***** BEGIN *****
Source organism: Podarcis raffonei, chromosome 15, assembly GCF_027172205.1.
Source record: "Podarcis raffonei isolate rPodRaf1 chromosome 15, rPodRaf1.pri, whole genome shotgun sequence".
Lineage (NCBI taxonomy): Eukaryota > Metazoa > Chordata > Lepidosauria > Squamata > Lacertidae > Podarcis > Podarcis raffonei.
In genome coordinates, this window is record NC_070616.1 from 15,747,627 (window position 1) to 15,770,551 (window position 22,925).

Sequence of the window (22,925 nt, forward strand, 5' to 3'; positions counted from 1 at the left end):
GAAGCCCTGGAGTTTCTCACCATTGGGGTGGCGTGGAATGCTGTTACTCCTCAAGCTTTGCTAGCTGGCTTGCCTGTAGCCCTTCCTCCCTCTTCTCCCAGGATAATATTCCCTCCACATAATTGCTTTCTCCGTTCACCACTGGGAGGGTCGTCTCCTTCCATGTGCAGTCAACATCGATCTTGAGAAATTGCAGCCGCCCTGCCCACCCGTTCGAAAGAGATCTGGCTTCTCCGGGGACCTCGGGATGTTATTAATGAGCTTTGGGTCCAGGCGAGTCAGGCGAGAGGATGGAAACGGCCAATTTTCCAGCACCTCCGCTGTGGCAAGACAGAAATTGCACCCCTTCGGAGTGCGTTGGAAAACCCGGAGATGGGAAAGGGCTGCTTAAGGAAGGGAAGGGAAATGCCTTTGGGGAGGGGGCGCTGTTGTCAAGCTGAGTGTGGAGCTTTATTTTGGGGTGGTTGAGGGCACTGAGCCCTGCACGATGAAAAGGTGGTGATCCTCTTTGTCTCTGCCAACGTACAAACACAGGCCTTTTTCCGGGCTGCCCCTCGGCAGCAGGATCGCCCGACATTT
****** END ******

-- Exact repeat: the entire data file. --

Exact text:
Source organism: Podarcis raffonei, chromosome 15, assembly GCF_027172205.1.
Source record: "Podarcis raffonei isolate rPodRaf1 chromosome 15, rPodRaf1.pri, whole genome shotgun sequence".
Lineage (NCBI taxonomy): Eukaryota > Metazoa > Chordata > Lepidosauria > Squamata > Lacertidae > Podarcis > Podarcis raffonei.
In genome coordinates, this window is record NC_070616.1 from 15,747,627 (window position 1) to 15,770,551 (window position 22,925).

Sequence of the window (22,925 nt, forward strand, 5' to 3'; positions counted from 1 at the left end):
GAAGCCCTGGAGTTTCTCACCATTGGGGTGGCGTGGAATGCTGTTACTCCTCAAGCTTTGCTAGCTGGCTTGCCTGTAGCCCTTCCTCCCTCTTCTCCCAGGATAATATTCCCTCCACATAATTGCTTTCTCCGTTCACCACTGGGAGGGTCGTCTCCTTCCATGTGCAGTCAACATCGATCTTGAGAAATTGCAGCCGCCCTGCCCACCCGTTCGAAAGAGATCTGGCTTCTCCGGGGACCTCGGGATGTTATTAATGAGCTTTGGGTCCAGGCGAGTCAGGCGAGAGGATGGAAACGGCCAATTTTCCAGCACCTCCGCTGTGGCAAGACAGAAATTGCACCCCTTCGGAGTGCGTTGGAAAACCCGGAGATGGGAAAGGGCTGCTTAAGGAAGGGAAGGGAAATGCCTTTGGGGAGGGGGCGCTGTTGTCAAGCTGAGTGTGGAGCTTTATTTTGGGGTGGTTGAGGGCACTGAGCCCTGCACGATGAAAAGGTGGTGATCCTCTTTGTCTCTGCCAACGTACAAACACAGGCCTTTTTCCGGGCTGCCCCTCGGCAGCAGGATCGCCCGACATTT